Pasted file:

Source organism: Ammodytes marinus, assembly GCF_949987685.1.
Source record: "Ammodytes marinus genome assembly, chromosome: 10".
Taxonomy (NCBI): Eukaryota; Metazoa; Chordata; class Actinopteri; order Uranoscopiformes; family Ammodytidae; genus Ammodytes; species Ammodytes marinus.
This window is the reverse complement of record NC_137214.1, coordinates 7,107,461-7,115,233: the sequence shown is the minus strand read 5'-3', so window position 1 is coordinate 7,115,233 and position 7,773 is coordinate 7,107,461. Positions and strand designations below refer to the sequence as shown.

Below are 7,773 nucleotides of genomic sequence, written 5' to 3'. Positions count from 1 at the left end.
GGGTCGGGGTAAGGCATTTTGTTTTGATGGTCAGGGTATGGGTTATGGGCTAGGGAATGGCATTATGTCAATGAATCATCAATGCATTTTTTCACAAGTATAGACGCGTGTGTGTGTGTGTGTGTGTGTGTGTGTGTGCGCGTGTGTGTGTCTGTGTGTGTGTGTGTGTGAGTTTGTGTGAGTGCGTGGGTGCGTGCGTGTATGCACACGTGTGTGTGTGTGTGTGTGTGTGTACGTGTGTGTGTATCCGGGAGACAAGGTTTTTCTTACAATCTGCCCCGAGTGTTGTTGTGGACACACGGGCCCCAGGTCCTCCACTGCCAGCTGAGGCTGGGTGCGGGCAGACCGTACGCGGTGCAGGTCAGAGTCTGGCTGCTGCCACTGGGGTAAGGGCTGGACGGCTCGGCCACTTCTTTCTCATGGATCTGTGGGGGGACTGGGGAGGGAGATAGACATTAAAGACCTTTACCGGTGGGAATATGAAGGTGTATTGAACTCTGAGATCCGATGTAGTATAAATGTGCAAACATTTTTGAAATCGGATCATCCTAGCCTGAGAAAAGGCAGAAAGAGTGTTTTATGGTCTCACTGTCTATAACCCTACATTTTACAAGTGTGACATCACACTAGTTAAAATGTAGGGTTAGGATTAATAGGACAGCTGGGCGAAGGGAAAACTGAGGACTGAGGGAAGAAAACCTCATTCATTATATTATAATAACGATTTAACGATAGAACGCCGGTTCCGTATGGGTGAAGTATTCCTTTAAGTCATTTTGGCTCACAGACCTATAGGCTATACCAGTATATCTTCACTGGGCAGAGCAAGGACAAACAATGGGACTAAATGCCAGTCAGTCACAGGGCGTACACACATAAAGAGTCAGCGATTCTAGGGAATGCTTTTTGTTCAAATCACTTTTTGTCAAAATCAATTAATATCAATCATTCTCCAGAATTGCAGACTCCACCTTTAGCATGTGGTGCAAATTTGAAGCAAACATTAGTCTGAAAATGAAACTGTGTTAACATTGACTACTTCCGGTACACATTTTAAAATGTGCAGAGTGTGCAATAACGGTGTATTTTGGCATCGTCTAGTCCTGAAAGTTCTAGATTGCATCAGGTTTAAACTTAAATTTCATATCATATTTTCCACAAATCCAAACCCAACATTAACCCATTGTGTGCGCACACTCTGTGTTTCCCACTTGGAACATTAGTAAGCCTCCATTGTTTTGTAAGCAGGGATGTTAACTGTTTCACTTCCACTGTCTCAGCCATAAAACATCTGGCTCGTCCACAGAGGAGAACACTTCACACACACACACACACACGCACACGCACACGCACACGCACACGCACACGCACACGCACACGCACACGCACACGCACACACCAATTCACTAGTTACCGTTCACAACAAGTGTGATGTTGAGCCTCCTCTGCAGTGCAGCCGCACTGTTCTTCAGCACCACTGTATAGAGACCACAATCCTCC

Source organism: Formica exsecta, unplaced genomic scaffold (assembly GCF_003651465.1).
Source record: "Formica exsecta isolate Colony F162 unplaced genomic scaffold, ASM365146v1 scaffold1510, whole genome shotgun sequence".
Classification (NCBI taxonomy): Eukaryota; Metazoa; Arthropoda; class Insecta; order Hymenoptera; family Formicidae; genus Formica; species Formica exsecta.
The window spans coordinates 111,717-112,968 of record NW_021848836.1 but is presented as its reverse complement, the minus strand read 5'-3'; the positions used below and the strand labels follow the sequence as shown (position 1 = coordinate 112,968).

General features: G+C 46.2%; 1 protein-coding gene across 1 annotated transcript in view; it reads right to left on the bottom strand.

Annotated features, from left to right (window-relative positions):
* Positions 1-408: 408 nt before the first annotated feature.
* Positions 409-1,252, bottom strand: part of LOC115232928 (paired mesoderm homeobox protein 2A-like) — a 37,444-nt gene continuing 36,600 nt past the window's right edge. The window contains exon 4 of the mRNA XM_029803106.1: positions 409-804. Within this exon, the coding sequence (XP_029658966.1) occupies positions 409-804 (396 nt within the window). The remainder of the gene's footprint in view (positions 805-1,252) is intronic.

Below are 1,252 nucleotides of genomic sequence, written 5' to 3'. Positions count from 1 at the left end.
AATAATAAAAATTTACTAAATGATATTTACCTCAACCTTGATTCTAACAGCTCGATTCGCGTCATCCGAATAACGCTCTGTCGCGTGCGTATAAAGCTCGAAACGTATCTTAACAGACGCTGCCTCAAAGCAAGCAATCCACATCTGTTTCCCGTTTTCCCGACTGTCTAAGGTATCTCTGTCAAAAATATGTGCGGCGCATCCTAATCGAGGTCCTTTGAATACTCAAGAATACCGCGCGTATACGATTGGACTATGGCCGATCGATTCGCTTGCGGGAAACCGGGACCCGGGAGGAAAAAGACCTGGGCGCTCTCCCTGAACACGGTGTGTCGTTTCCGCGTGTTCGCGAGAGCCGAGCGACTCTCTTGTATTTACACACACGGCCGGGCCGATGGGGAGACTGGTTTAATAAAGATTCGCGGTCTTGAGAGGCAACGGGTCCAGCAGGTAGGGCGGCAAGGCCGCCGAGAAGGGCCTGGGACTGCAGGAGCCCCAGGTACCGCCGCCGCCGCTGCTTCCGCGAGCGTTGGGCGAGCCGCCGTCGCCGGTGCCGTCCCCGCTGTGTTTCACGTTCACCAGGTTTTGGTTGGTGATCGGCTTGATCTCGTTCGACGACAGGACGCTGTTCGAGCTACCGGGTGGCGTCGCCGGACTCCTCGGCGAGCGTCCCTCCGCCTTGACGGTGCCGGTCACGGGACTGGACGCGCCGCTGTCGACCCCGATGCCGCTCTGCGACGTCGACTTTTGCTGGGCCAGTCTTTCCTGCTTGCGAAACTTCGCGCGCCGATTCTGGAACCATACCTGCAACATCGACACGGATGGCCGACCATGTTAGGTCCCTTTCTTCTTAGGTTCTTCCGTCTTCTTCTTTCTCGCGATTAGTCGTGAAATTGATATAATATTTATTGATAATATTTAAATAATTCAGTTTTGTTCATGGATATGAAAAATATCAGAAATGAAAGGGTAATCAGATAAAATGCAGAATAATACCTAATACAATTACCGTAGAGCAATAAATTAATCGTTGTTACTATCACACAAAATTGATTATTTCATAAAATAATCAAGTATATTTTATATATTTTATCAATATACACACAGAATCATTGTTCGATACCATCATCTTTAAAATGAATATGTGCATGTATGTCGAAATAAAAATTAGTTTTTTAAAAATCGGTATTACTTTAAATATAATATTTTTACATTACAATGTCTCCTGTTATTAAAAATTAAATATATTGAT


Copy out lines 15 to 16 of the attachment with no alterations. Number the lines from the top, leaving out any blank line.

Below are 1,252 nucleotides of genomic sequence, written 5' to 3'. Positions count from 1 at the left end.
AATAATAAAAATTTACTAAATGATATTTACCTCAACCTTGATTCTAACAGCTCGATTCGCGTCATCCGAATAACGCTCTGTCGCGTGCGTATAAAGCTCGAAACGTATCTTAACAGACGCTGCCTCAAAGCAAGCAATCCACATCTGTTTCCCGTTTTCCCGACTGTCTAAGGTATCTCTGTCAAAAATATGTGCGGCGCATCCTAATCGAGGTCCTTTGAATACTCAAGAATACCGCGCGTATACGATTGGACTATGGCCGATCGATTCGCTTGCGGGAAACCGGGACCCGGGAGGAAAAAGACCTGGGCGCTCTCCCTGAACACGGTGTGTCGTTTCCGCGTGTTCGCGAGAGCCGAGCGACTCTCTTGTATTTACACACACGGCCGGGCCGATGGGGAGACTGGTTTAATAAAGATTCGCGGTCTTGAGAGGCAACGGGTCCAGCAGGTAGGGCGGCAAGGCCGCCGAGAAGGGCCTGGGACTGCAGGAGCCCCAGGTACCGCCGCCGCCGCTGCTTCCGCGAGCGTTGGGCGAGCCGCCGTCGCCGGTGCCGTCCCCGCTGTGTTTCACGTTCACCAGGTTTTGGTTGGTGATCGGCTTGATCTCGTTCGACGACAGGACGCTGTTCGAGCTACCGGGTGGCGTCGCCGGACTCCTCGGCGAGCGTCCCTCCGCCTTGACGGTGCCGGTCACGGGACTGGACGCGCCGCTGTCGACCCCGATGCCGCTCTGCGACGTCGACTTTTGCTGGGCCAGTCTTTCCTGCTTGCGAAACTTCGCGCGCCGATTCTGGAACCATACCTGCAACATCGACACGGATGGCCGACCATGTTAGGTCCCTTTCTTCTTAGGTTCTTCCGTCTTCTTCTTTCTCGCGATTAGTCGTGAAATTGATATAATATTTATTGATAATATTTAAATAATTCAGTTTTGTTCATGGATATGAAAAATATCAGAAATGAAAGGGTAATCAGATAAAATGCAGAATAATACCTAATACAATTACCGTAGAGCAATAAATTAATCGTTGTTACTATCACACAAAATTGATTATTTCATAAAATAATCAAGTATATTTTATATATTTTATCAATATACACACAGAATCATTGTTCGATACCATCATCTTTAAAATGAATATGTGCATGTATGTCGAAATAAAAATTAGTTTTTTAAAAATCGGTATTACTTTAAATATAATATTTTTACATTACAATGTCTCCTGTTATTAAAAATTAAATATATTGAT